Catherine of Aragon

Catherine of Aragon

Early Life

Catherine of Aragon was born into Spanish royalty (King Ferdinand II and Isabella of Castile) in 1485. At age three, she was pledged to marry Arhtur, Prince of Wales, Henry VII’s oldest son, and the elder brother of Henry VIII. The strategic alliance aimed to legitimize the Tudor claim to the English crown, bolster England’s position in Europe, and secure a hefty dowry – the equivalent of £5 million today – from Spain. Five months after their marriage in 1501, Arthur died from an epidemic., leaving Catherine a widow.

Marriage to Henry VIII

Faced with the failure to accomplish his original goals for the marriage to Arthur (including the return of the dowry), Henry VII arranged for his second son and heir apparent Henry VIII to marry his brother’s widow. The two were married in 1509, shortly after Henry VIII became King.  Since Catholic Canon Law then prohibited marriages of a widow to her deceased husband’s brother, Henry sought and received a dispensation from Pope Julius.

By most accounts, the pair were devout Catholics and enjoyed a happy marriage for almost sixteen years before Henry’s infatuation with one of her ladies in waiting, Anne Boleyn. Over those years, Catherine suffered several stillborn births and early infant deaths. Only one child grew to adulthood, Mary I.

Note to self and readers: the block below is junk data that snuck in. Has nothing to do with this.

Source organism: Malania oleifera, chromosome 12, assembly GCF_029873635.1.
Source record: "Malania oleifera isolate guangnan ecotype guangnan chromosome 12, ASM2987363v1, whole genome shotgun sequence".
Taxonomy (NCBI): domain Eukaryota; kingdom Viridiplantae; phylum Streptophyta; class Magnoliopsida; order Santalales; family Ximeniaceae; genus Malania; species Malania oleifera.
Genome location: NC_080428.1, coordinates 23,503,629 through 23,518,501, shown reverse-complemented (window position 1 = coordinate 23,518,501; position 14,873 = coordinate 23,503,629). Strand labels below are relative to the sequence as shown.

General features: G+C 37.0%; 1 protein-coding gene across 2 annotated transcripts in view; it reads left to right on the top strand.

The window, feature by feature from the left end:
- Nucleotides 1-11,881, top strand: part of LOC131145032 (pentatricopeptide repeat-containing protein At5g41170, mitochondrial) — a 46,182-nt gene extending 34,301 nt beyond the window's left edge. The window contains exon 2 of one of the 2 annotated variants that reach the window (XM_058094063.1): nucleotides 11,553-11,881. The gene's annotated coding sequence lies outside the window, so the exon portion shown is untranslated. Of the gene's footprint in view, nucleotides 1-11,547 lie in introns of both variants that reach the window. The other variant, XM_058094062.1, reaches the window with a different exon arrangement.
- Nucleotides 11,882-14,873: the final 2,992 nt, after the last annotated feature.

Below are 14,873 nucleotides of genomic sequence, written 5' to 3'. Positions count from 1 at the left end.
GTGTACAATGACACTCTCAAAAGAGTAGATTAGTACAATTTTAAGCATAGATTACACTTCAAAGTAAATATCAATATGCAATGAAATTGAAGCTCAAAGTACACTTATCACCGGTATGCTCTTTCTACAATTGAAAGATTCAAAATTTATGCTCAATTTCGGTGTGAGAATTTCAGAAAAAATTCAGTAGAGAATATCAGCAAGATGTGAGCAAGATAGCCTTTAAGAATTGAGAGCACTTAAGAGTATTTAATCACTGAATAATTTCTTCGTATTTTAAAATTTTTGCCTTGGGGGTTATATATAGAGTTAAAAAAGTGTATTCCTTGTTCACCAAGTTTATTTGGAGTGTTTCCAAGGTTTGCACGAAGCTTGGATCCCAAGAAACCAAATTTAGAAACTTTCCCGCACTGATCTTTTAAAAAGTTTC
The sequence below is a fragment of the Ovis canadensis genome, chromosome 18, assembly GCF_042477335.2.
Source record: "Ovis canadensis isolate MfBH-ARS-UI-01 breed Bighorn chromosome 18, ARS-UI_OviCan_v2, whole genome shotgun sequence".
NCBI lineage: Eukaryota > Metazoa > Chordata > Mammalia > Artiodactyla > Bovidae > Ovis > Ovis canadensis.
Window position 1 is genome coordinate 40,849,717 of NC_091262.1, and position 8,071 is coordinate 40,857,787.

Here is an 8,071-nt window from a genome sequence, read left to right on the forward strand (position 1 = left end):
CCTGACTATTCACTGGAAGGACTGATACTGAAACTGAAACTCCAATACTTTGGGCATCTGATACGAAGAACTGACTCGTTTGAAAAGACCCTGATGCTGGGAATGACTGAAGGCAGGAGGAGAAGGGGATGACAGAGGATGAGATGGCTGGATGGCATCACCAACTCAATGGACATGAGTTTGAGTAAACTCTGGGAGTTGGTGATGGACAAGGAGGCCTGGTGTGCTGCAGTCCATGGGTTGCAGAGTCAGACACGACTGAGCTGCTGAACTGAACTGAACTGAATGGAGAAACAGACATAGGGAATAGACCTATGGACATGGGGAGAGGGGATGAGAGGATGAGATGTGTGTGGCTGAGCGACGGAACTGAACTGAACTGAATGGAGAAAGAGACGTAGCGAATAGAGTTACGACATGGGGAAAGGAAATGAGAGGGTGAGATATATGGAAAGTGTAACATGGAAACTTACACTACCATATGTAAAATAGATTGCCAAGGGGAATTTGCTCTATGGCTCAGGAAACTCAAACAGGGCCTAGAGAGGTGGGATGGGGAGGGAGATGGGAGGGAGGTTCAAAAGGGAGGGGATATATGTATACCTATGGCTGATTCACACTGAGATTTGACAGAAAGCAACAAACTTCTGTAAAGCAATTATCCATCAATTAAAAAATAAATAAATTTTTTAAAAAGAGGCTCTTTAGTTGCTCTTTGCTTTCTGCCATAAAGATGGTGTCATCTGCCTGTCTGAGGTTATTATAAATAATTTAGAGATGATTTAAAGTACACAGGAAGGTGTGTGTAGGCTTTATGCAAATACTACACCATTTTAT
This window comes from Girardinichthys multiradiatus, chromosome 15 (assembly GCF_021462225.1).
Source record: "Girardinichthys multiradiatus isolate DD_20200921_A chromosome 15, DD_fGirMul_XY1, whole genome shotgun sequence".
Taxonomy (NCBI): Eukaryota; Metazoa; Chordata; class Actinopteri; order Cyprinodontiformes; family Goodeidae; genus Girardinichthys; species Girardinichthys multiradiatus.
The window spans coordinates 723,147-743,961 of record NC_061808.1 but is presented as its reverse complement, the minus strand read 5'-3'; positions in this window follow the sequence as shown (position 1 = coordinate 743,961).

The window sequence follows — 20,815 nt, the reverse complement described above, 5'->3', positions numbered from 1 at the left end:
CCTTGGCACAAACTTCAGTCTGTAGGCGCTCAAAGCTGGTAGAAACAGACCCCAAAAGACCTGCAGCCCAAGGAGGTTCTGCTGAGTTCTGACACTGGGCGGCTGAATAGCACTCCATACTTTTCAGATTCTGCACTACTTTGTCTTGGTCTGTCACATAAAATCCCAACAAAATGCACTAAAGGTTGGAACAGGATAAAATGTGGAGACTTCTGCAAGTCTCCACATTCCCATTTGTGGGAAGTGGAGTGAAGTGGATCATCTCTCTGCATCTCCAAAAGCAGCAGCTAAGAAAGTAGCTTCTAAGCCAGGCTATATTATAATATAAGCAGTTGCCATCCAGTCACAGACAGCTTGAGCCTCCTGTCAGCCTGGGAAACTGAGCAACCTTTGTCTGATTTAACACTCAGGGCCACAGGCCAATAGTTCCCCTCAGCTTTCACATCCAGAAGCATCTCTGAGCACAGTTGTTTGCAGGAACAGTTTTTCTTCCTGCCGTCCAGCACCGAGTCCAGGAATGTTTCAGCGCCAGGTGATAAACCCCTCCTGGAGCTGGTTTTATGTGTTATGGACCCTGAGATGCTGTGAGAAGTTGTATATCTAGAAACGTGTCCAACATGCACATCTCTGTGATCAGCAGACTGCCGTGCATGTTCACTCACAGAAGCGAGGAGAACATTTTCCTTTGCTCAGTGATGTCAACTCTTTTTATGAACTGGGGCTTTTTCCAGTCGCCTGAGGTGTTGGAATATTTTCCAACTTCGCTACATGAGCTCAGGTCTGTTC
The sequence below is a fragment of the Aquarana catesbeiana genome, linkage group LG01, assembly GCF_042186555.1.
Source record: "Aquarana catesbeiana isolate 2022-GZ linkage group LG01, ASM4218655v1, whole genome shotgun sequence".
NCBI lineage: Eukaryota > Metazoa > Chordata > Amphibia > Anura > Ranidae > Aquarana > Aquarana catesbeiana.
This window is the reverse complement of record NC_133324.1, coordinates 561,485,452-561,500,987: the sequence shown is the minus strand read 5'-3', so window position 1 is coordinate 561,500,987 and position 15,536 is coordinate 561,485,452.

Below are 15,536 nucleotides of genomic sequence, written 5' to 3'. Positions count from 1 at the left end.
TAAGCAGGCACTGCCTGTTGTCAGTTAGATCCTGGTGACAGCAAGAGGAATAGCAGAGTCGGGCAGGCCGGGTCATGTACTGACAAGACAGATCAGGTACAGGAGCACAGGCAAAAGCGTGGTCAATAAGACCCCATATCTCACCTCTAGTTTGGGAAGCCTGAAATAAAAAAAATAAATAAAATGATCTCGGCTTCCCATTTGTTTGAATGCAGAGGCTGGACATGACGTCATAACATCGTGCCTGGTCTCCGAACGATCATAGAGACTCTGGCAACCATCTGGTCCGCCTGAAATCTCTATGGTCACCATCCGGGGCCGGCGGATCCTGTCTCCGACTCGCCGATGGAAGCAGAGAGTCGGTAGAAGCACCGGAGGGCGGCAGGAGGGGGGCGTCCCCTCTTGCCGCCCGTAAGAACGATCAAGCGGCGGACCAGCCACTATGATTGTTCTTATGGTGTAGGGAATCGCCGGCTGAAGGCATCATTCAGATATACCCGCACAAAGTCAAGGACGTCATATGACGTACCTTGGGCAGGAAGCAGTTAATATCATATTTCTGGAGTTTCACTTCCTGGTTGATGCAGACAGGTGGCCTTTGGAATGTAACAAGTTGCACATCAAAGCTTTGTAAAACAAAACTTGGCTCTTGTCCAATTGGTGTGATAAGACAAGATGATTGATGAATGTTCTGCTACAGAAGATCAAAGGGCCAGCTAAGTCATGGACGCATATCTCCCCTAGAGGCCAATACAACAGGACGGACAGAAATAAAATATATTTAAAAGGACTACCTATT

The Annulment of the Marriage

Historians do not know when Henry decided that his marriage to Catherine should end. He recognized that, as a Catholic, only the Pope could annul a marriage. Since the Church believed in the sanctity of marriage and family, Henry argued that his marriage to Catherine had been against God’s law from the start despite the previous Pope’s blessing for it to go ahead in 1509. Catherine vehemently resisted the divorce but was unsuccessful due to Henry’s assumption as the head of the church in England.

Thomas Wolsey, then Cardinal Archbishop of Canterbury and the King’s Lord Chancellor, gave Henry assurances that an annulment was simply a matter of course.  He assured Henry that the Pope would annul the marriage since he needed the support of every Christian monarch with growing presence of the Muslim Turks in the Mediterranean. The two failed to consider the impact of the most powerful man in Europe, Emperor of the Holy Roman Empire, Charles V of Spain (r. 1519-1556 CE), who was, also the nephew of Catherine. The annulment did not happen, and Wolsey lost his position of power.  Wolsey then began a secret plot to have Anne Boleyn forced into exile. When this was discovered, Henry ordered Wolsey’s arrest and, had he not been terminally ill and died in 1530, he would have been executed for treason.

Some academics claim the idea of Henry’s thoughts of breaking with the Catholic Church to secure a divorce originated with Thomas Cranmer. However, historian Owen Emmerson believes that it was initially suggested by Anne Boleyn:

“Whereas Wolsey was traditionally Catholic, Anne was something of a radical, an evangelical with reformist views. And she was prepared to take it upon herself to deliver what was then deemed a heretical text, a text by William Tyndale that Wolsey had ordered burned, into the king’s hand. This told Henry that by scripture, there was no one second to God but him – in other words, that there was no need for a pope.

Anne Boleyn